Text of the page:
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Jeremy Morgan

Mostly Coherent Ramblings of a Silicon Forest Software Developer

Spam Is Not a Solid Business Strategy

By: Jeremy Morgan

You can usually gauge the quality of an SEO by asking him or her how they feel about Matt Cutts. As you probably know, Matt is the head of the webspam team at Google, and a very public face for their various updates such as Panda, Penguin etc. He is behind many of the updates at the Google Webmaster Central Blog which you should be reading frequently.

Generally if you want to hire an SEO and they portray him as the devil, you should walk away. Yes, he’s sometimes intentionally vague, and has Google’s best interests at heart, but he’s not the devil and you should listen to him.

Yes, Black Hat SEO and spam techniques work

This article is spurned from a little argument on an SEO board, where a black hat SEO was trying to convince a new member of the community the benefits of spamming. I stepped in merely because I don’t think it’s a good thing to start people off this way in their SEO journey.

But he kept arguing the effectiveness of spamming and black hat SEO, which I don’t dispute. It works and people make a LOT of money from it. People make a lot of money selling drugs too, that doesn’t mean it’s a good idea.

Here is a quote from that thread:

When will you people realize that Google is NOT on your side? For me it took them wiping my “white hat” site off the face of the map with Penguin, then I declared holy jihad war and issued a fatwa upon their search results and got to work learning how to spam and only then did I start to decimate the search results for my keywords. I have several sites waiting in the wings, should Google choose to down my primary. The Google search results for my set of keywords are my b*****. I’m making more money now than I ever did with the propaganda statement:

Build great quality content/sites and the traffic will come and Google will reward you.

Funny how “quality” is a highly subjective word, and usually dependent on the whims of a 3rd world worker doing manual reviews for Google.

Matt Cutts is not your friend, neither is the “report links” tool. It’s all propaganda and you guys are eating it up hook/line/sinker. But at the end of the day, the only thing that really matters is how much money you are making. If you’re making what I’m making, then more power to you. If not, you might want to consider switching teams.

This is monumentally bad advice. If this guy wants to do black hat stuff on his own site, that’s fine but doing it to his customers and encouraging new marketers to do it is flat wrong. It’s a recipe for disaster, and a short term strategy at best.

How does spam and black hat SEO hurt anyone?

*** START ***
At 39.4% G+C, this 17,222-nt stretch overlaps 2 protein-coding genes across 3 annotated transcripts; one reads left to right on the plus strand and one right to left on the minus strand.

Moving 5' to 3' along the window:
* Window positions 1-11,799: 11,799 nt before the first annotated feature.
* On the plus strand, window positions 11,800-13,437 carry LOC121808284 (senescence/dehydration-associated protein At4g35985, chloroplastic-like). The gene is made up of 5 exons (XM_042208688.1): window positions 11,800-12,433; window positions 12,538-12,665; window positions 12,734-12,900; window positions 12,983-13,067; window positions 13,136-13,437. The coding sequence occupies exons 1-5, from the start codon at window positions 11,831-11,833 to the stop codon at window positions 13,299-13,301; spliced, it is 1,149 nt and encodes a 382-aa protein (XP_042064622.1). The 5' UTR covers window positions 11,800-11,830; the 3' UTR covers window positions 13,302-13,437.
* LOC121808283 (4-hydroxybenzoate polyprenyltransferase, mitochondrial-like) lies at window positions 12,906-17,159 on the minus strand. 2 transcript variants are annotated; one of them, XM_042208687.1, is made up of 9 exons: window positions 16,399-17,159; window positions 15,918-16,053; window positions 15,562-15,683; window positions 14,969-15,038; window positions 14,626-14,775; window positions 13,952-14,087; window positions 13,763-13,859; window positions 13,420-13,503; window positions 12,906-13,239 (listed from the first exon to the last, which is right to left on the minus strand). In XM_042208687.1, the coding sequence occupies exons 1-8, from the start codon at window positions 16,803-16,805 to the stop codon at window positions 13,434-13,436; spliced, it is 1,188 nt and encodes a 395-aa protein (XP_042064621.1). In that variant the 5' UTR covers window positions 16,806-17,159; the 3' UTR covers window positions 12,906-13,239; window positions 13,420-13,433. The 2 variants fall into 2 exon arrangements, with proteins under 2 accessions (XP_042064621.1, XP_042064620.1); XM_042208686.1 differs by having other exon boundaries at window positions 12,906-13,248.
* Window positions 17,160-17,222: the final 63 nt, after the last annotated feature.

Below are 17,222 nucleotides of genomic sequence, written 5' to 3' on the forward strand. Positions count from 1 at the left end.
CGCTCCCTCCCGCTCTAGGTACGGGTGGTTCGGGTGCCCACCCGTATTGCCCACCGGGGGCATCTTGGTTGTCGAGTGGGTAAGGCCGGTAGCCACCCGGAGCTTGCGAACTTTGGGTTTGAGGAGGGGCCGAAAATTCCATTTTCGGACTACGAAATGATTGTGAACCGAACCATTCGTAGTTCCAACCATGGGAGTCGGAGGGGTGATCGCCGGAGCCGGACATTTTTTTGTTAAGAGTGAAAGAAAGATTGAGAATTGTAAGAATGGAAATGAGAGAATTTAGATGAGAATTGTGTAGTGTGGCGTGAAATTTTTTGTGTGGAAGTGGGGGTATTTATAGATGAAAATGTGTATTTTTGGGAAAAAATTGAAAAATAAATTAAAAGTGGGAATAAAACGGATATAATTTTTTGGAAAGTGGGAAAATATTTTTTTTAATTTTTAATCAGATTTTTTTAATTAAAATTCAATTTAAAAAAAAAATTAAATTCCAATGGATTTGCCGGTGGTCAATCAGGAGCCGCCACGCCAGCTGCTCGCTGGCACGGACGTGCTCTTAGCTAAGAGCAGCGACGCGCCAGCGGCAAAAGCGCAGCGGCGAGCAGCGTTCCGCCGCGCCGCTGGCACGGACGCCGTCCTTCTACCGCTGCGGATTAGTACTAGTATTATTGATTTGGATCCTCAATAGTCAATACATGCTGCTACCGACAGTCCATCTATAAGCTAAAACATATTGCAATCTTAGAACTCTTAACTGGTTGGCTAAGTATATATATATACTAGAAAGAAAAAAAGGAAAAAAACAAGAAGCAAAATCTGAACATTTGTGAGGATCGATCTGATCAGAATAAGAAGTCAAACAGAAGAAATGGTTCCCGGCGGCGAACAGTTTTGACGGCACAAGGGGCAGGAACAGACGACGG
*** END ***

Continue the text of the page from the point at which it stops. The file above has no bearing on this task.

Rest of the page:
This is an argument I hear a lot from black hats. They claim black hat SEO and spamming are a victimless crime, so why does anyone care if they do it? This is also flat wrong. When you hire a black hat SEO, here are the victims of their activities:

Honest Webmasters - They’re providing good content that people are looking for, but won’t find it if black hats have swallowed up the first few pages with links to their affiliate sites.

Webmasters who pay for good SEO - There are people who pay for honest white hat SEO and also get buried by black hats.

Beginner Webmasters - When people starting out read this advice and take it, they end up getting their sites penalized later and don’t know why.

Naive Customers - People paying a black hat might trust them and get a big surprise later. They may not know a thing about SEO and have no idea their site and business are put at risk.

Webmasters of forums, blogs and directories - Those 10,000 backlinks you bought from an SEO? Those are actually comments and links posted on other people’s blogs and forums by a robot, automatically. They use automated programs to spam their links all over and guess what? Someone has to take time out of their day to remove them, or hire someone to remove them.

Does this sound like a victimless activity to you?

Why you shouldn’t spam

You shouldn’t participate in black hat activities if you want a real business strategy. Yes, you can make some money by building throwaway sites and getting search results and converting. But it will catch up to you. If you’re thinking of doing this for your main business site, think again.

If you have an awesome domain named after your company, printed on business cards and signage, etc do you really want to get that site removed from the index? At that point it’s worthless for attracting new customers and you’ll either have to deal with type ins and links as your only source of traffic or change the domain.

When you change your domain you’ll also have to change those business cards, signage and settle for something other than the original domain you started with. Your branding efforts are thrown in the trash, and you have to start over.

Your reputation is equity.

Don’t be caught spamming, don’t get delisted and don’t allow your link to be spammed all over the internet. It looks really bad and makes people associate your company with spam and that’s never a good place to be. Your reputation is vital both in the business world and for search engines. Don’t throw it away for a temporary influx of cash.

Are you new to SEO, or thinking of hiring one and don’t know much about it? Check out the Google Webmaster Guidelines and study up. If you hire someone make sure they’re not going to do anything that might violate Google’s terms. In reality Google is your friend because they’ll send you tons of free traffic to your website, you just have to abide by a few rules to get it.